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El Penitente is a modern dance work by Martha Graham performed to music by Louis Horst. It premiered on August 11, 1940, at the Bennington College Theater, Bennington, Vermont, with costumes by Edythe Gilfond and a set by Arch Lauterer. Isamu Noguchi later redesigned the set and created a new mask.[1]


Theme, structure and original castEdit

The ballet’s theme is taken from the Penitente religious traditions of the American Southwest in which believers expiate their sins through extreme penance, including mortification of the flesh.[2] Its structure is derived from the mystery plays of the Middle Ages, in which small groups of traveling performers reenact scenes from the Bible.[3] The original cast members were Graham as the Mary Figures (Virgin, Magdalene and Mater Dolorosa), Merce Cunningham as the Christ Figure and Erick Hawkins as the self-flagellating Penitent.[1] In 1947, Graham relinquished the portrayal of Mary to Pearl Lang, marking the first time a "Graham" role was performed by anyone other than the star herself.[4]

Horst's score for flute, oboe and piano[5] is 20 minutes in length.[6] The bold, stark and stylized choreography tells of piety and ecstasy in ten brief vignettes.[7] The ballet opens with the entrance of a troupe of strolling players. Donning simple costumes, they present a primitive panorama of flagellation, revelation, temptation, contrition, crucifixion and redemption. The trio ends the performance in a joyful "festival" dance.[8]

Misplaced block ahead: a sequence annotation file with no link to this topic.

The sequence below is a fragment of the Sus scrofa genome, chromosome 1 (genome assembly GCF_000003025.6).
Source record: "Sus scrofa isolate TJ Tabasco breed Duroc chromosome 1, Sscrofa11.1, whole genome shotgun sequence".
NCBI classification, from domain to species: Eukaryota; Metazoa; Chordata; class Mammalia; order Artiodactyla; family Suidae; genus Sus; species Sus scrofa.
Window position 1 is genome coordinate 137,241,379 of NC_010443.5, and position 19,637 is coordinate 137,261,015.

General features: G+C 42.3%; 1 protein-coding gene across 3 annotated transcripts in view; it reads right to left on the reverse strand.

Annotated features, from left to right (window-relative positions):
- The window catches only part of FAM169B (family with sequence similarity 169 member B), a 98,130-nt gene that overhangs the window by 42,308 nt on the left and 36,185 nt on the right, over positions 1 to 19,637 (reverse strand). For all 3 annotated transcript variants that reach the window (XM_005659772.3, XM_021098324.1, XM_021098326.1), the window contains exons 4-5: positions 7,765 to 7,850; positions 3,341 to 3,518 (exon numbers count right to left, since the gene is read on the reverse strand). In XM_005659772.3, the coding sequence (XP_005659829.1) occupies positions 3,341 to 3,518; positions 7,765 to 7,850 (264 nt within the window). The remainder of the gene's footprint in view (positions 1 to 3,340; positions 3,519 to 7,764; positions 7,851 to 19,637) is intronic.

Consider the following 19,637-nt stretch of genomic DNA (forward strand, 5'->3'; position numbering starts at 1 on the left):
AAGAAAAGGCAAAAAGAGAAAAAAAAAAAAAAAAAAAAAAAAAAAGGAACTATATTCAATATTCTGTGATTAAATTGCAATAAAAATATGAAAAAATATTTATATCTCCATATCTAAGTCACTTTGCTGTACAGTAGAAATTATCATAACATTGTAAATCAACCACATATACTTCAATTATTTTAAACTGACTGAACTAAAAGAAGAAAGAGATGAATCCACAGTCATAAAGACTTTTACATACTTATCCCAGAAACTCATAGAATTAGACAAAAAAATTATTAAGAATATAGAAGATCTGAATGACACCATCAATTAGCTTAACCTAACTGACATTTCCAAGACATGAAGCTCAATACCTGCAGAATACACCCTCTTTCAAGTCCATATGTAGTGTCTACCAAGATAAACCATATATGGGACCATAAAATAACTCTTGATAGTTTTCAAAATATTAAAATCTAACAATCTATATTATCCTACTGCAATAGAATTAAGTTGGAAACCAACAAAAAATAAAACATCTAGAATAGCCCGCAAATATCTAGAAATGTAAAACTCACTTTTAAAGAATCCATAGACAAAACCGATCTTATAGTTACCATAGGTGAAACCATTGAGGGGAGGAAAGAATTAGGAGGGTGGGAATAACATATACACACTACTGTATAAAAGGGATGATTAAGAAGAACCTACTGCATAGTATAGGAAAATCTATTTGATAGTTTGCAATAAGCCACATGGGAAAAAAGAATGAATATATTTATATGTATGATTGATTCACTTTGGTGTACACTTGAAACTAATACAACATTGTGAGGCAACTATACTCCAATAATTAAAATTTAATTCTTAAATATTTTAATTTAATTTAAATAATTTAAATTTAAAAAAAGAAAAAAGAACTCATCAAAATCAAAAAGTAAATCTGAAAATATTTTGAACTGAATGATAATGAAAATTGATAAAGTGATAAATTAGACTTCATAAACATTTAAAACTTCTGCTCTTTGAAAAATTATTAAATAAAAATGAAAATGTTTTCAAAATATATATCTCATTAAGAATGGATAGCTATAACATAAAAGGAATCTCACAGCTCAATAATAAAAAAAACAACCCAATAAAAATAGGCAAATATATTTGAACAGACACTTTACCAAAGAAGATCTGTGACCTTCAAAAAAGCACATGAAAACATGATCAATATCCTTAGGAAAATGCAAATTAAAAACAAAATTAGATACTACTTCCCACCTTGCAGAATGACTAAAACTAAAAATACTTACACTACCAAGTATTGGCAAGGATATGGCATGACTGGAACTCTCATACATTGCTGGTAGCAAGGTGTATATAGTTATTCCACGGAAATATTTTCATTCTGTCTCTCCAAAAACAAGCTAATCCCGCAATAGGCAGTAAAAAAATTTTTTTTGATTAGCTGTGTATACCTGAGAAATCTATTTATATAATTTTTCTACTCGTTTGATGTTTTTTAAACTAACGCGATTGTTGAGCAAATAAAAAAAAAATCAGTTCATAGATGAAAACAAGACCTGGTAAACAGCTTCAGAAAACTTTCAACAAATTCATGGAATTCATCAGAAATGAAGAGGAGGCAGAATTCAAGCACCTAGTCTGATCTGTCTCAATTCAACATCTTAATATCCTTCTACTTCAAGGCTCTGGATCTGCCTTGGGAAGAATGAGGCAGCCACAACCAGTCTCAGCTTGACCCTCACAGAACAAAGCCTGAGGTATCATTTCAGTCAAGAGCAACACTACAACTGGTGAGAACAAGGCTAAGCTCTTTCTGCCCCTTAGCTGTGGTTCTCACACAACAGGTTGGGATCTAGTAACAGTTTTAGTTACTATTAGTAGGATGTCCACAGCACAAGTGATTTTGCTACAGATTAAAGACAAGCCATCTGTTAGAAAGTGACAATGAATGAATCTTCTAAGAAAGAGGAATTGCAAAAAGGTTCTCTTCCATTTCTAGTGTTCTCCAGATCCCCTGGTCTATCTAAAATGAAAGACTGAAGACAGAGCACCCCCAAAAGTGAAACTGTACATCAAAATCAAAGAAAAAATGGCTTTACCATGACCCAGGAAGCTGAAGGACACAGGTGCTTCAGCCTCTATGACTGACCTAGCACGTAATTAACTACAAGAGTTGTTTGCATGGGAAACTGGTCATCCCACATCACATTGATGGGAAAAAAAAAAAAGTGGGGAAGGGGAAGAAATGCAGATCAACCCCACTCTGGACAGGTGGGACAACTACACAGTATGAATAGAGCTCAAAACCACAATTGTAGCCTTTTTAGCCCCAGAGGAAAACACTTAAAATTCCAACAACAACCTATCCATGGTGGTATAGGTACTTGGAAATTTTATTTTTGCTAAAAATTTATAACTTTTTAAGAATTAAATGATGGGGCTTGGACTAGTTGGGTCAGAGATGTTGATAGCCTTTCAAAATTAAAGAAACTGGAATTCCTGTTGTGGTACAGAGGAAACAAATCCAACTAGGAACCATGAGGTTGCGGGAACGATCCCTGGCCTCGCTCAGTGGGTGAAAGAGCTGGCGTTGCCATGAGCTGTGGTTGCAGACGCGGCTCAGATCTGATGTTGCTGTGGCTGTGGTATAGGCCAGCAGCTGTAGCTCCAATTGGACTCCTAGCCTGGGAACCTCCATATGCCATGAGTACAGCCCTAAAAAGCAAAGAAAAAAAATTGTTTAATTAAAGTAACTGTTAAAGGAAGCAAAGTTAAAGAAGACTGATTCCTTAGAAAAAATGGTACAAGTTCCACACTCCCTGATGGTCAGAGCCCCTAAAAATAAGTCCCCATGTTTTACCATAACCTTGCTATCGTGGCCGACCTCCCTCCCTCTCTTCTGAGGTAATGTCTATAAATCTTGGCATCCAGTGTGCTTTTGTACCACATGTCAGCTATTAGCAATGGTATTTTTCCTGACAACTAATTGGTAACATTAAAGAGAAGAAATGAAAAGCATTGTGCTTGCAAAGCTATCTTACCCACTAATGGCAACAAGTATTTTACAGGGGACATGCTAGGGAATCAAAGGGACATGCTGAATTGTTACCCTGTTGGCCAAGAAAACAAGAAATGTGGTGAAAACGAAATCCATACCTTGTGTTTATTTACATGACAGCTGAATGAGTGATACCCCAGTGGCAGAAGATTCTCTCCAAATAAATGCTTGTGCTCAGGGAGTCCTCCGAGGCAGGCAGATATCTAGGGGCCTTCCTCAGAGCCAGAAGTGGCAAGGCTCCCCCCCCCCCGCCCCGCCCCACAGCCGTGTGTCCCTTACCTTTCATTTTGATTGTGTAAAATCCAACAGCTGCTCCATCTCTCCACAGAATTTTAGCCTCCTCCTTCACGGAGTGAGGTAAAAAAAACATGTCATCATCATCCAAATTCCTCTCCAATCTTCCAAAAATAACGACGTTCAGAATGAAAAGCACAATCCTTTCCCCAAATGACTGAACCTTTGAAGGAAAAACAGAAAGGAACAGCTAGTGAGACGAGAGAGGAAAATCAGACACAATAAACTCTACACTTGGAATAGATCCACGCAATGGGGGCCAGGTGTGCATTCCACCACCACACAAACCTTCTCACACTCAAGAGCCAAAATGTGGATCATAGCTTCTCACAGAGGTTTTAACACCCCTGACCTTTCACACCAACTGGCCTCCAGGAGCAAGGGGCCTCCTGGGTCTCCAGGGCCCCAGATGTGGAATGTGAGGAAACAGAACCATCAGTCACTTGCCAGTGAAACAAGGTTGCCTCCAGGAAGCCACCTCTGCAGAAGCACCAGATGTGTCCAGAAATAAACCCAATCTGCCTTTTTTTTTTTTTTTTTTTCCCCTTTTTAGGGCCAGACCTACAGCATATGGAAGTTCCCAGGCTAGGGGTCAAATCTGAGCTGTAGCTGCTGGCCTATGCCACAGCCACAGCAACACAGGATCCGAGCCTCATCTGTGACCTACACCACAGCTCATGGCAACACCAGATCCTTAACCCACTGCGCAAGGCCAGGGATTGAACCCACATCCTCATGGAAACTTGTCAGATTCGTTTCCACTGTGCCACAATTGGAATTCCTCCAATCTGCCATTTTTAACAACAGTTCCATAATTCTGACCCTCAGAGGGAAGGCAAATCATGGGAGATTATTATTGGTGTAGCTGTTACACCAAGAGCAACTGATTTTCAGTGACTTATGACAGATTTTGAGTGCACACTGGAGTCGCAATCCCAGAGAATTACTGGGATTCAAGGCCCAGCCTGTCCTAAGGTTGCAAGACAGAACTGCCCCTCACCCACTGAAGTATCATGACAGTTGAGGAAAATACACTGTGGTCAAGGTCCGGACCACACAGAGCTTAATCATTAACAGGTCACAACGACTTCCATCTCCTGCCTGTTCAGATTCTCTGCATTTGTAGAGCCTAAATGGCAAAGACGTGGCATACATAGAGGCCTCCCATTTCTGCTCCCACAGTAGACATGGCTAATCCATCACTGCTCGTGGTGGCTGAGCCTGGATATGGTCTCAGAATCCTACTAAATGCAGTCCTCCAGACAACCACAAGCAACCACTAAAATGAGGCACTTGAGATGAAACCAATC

Through his motions, the Penitent embodies spiritual longing; he jumps, turns and whips himself in hopes of achieving union with God. The Christ figure moves stiffly, arms outstretched to strike cruciform poses and gestures of blessing or rebuke. The Mary figure presents a three-fold portrait: the tender virgin, the sorrowful mother, and the erotically writhing, then repentant, Magdalene.[9]

The stage props are more literal than those used in most Graham works. They include a cross, which at times supports a sail-like square of cloth, another length of fabric carried by the Virgin Mary as a portable niche, a death cart representative of sin, and an apple/heart-shaped fruit proffered by the seductive Magdalene.[2] Abstract masks and hoods are also employed to help define the characters.[10]

Critical receptionEdit

The work's premiere received mixed notices. New York Times critic John Martin noted, "It has a simple charm of form, telling its ancient tale with a ritualistic remoteness that is yet touched with humanity and a quiet beauty."[1] Following a second viewing, Martin wrote, "Couched in a deliberately naive and oversimplified style of movement that is chiefly patterned pantomime, it achieves its ends with fine clarity and conviction."[11] Walter Terry of the New York Herald Tribune called it "a beautiful ritual dance."[7] Both reviewers praised the dancers' performances, particularly Graham's.

Not all reviews were as favorable. The New York Sun's critic wrote, "The work is as parched, dry and sunbaked as the locale of its origin and, despite the fine performances of Erick Hawkins, Merce Cunningham and Miss Graham, decidedly limited in its interest."[1] A reporter for Dance Magazine described the work as "monotonous and unpalatable despite some fine dancing..."[12]

Performance historyEdit